Letter on WSJ article on shot phobia

Dr. Kaplan’s shot at needle phobias (Stop Taking Shots at Those Who Fear Them, April 9 WSJ) was apparently aimed at me. I don’t watch, but gladly accept the necessity of an occasional prick.

But when he mentions those who are “irresponsible, uninformed or politically manipulated” he should step back and take a more objective look. After agonizing waits for FDA vetting and approval for life saving drugs over the years, why accept a drug without that approval, in addition to immunity from liability for the manufacturers?

Who is really irresponsible, uninformed, and politically motivated in light of the massive transfers of wealth and growth in government dependence that have occurred as a result of this reaction to a virus that kills less than eighteen hundredths of one percent (.18%) of the U.S. population?

Fritz

Here is the article:

Stop Taking Shots at Those Who Fear Them

Americans who worry about needles and side effects need comfort, not insults.

By Robert M. KaplanApril 8, 2021 6:21 pm ET

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Anthony Fauci receives his first dose of the Covid-19 vaccine in Bethesda, Md., Dec. 22, 2020.PHOTO: PATRICK SEMANSKY/POOL/SHUTTERSTOCK

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For several months TV news programs have often featured famous people trying to appear stoic while being jabbed in the arm with a hypodermic needle. To ease viewers’ wariness about Covid vaccines, President Biden, Anthony Fauci and various celebrities agreed to have their shots televised. It may end up discouraging vaccination instead.

Research consistently shows that fear of needles is a significant barrier to vaccine acceptance. One study estimated that about 24% of adults and 63% of children are afraid of needles. Another, from a travelers clinic, found about 22% of respondents ranging in age from 11 to 80 feared injections, and 8% described their own fear as “unreasonable.” A similar rate (22%) was observed in Australian primary-care patients.OPINION: POTOMAC WATCHCovid Vaccines and the WHO’s Report00:001xSUBSCRIBE

summary of 35 studies concluded that 16% of adults and 27% of hospital employees skip flu vaccinations because they fear needles. About 1 in 5 of those afraid of needles report avoiding medical care. Guy’s Hospital in London developed a 10-point scale quantifying the distress associated with needle phobias. Having an injection in the arm is given 10 out of 10 points. Watching someone have an injection on TV rates a 7. Many people who are afraid of needles can’t bear to watch and to turn off the TV or at least avert their gaze. Watching others get medical or dental treatment increases the anxiety.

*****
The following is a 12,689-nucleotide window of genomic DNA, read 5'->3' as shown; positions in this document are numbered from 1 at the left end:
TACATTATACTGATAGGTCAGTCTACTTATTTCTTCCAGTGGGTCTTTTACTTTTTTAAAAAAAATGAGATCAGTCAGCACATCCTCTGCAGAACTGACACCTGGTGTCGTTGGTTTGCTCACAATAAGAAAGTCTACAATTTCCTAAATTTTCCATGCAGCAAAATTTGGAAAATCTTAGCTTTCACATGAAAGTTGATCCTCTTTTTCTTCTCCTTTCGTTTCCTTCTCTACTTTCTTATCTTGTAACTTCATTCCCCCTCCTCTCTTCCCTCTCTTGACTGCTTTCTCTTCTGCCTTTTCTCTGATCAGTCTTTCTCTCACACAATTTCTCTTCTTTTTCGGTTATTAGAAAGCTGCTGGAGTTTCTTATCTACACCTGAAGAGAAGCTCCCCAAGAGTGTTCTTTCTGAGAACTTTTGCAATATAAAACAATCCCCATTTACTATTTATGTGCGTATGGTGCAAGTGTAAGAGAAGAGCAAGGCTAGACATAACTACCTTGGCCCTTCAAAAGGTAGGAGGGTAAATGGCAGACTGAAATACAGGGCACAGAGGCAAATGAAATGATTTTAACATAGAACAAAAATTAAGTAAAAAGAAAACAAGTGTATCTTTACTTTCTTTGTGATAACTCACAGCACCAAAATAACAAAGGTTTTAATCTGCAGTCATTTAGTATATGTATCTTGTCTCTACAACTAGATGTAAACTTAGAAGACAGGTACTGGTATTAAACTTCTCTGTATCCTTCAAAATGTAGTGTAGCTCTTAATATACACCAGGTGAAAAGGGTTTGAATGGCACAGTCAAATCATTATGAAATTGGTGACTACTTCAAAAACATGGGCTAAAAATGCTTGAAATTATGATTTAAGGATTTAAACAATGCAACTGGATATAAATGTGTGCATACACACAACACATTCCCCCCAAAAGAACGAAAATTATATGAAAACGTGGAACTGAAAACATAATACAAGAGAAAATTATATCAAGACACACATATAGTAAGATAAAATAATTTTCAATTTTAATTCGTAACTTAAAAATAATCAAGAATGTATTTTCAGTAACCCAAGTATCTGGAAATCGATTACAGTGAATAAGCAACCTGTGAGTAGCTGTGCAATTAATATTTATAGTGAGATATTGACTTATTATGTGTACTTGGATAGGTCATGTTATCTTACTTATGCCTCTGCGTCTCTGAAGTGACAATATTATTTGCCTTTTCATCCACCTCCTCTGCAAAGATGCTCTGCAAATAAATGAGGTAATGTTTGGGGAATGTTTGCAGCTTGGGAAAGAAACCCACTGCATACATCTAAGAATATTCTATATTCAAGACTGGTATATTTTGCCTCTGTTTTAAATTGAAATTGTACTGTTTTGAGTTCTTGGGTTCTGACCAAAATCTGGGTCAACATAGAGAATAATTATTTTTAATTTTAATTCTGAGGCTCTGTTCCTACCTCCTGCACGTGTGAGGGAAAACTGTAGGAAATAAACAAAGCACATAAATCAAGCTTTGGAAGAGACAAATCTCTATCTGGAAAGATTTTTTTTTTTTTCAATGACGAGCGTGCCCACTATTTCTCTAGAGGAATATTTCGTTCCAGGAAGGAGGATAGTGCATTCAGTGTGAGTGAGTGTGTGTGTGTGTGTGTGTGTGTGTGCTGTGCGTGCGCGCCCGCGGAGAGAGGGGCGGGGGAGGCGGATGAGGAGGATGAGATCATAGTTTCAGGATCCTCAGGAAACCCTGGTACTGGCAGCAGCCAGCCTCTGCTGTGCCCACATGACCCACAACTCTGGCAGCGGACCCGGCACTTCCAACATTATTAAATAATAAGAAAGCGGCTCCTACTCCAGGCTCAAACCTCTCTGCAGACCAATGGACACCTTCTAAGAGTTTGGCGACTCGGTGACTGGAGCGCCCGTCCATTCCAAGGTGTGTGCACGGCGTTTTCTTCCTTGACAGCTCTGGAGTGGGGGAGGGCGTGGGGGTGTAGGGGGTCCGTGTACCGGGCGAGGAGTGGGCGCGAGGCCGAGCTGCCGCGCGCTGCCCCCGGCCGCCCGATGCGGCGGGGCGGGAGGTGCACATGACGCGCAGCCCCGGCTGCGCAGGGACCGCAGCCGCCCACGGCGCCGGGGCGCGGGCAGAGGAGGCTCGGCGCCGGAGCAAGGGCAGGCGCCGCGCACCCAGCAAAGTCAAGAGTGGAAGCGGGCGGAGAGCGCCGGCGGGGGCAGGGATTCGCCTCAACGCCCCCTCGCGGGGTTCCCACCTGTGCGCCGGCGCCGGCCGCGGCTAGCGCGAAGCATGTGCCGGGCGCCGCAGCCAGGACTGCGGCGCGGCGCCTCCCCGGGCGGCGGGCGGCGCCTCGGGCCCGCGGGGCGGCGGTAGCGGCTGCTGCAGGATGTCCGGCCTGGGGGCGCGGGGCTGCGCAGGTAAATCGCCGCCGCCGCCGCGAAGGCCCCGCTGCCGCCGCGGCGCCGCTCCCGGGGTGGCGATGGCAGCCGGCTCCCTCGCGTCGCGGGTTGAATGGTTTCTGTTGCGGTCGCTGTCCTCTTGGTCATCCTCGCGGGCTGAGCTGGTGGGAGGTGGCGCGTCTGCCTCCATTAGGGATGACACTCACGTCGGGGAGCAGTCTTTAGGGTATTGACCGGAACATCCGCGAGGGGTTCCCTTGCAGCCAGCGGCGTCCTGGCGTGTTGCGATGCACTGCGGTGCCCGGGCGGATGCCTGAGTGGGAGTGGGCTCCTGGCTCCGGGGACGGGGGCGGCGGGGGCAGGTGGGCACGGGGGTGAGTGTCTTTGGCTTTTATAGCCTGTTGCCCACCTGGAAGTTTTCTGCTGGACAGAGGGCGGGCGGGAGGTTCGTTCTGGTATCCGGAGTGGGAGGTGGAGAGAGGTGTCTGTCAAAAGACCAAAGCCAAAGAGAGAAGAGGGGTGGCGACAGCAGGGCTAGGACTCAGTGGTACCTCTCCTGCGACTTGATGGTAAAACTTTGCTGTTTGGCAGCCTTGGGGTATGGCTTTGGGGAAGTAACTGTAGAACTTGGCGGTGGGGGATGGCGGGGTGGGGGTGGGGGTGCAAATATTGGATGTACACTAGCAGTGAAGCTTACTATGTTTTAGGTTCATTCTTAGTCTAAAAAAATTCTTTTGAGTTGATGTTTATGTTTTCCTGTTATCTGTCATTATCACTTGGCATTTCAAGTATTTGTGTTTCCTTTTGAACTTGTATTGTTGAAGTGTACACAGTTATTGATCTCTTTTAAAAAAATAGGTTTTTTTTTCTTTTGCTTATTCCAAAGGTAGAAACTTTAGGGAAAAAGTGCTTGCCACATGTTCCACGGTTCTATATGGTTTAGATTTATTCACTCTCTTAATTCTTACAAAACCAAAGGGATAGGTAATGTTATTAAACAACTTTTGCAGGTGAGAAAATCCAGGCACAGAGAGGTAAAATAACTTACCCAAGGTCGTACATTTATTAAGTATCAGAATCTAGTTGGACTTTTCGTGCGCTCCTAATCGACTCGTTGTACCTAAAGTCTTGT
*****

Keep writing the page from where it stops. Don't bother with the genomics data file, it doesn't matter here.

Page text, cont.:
A second addressable reason for vaccine hesitancy is legitimate concern about side effects. The Covid-19 vaccines have proved safe and effective. But the clinical trials for each of them found more than half of participants experienced a systemic side effect like fatigue, headache or fever. Side effects are common. After being told vaccines are well-tolerated, people who experience significant fatigue or fever sometimes panic. They assume something terrible is happening and their anxiety can quickly get disseminated to the rest of the population. Playing down reactions plays up suspicion and distrust.


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What can be done? Here are three suggestions: First, Americans have seen enough injections delivered in photographs and on TV news. It’d be more useful to devote space and airtime to showing how clinics can make the experience more comfortable. Second, injection centers should set up areas that specialize in helping people with needle anxiety and let the public know how to gain access to them. Fear of needles is much more common in young adults and children—the cohorts now starting to be vaccinated. Third, to prepare people for possible side effects, the media would be wiser to communicate clearly what reactions are common and better instructions about when a vaccine recipient should call his doctor. Some vaccine centers do this well, but most don’t.

Distrust of the establishment plays a role in vaccine hesitancy, but it’s probably time to back off on the prevailing commentary suggesting that those avoiding vaccines are irresponsible, uninformed or politically manipulated. Achieving herd immunity requires that about 70% of Americans are vaccinated or contract Covid and develop natural immunity, which official numbers place around 10% of the population. Polls consistently show that 21% say they will definitely not get the vaccine and about a third rate their chances of taking the vaccine as less than 50%. It’s better to address common fears and concerns respectfully and informatively than with hectoring and condescension.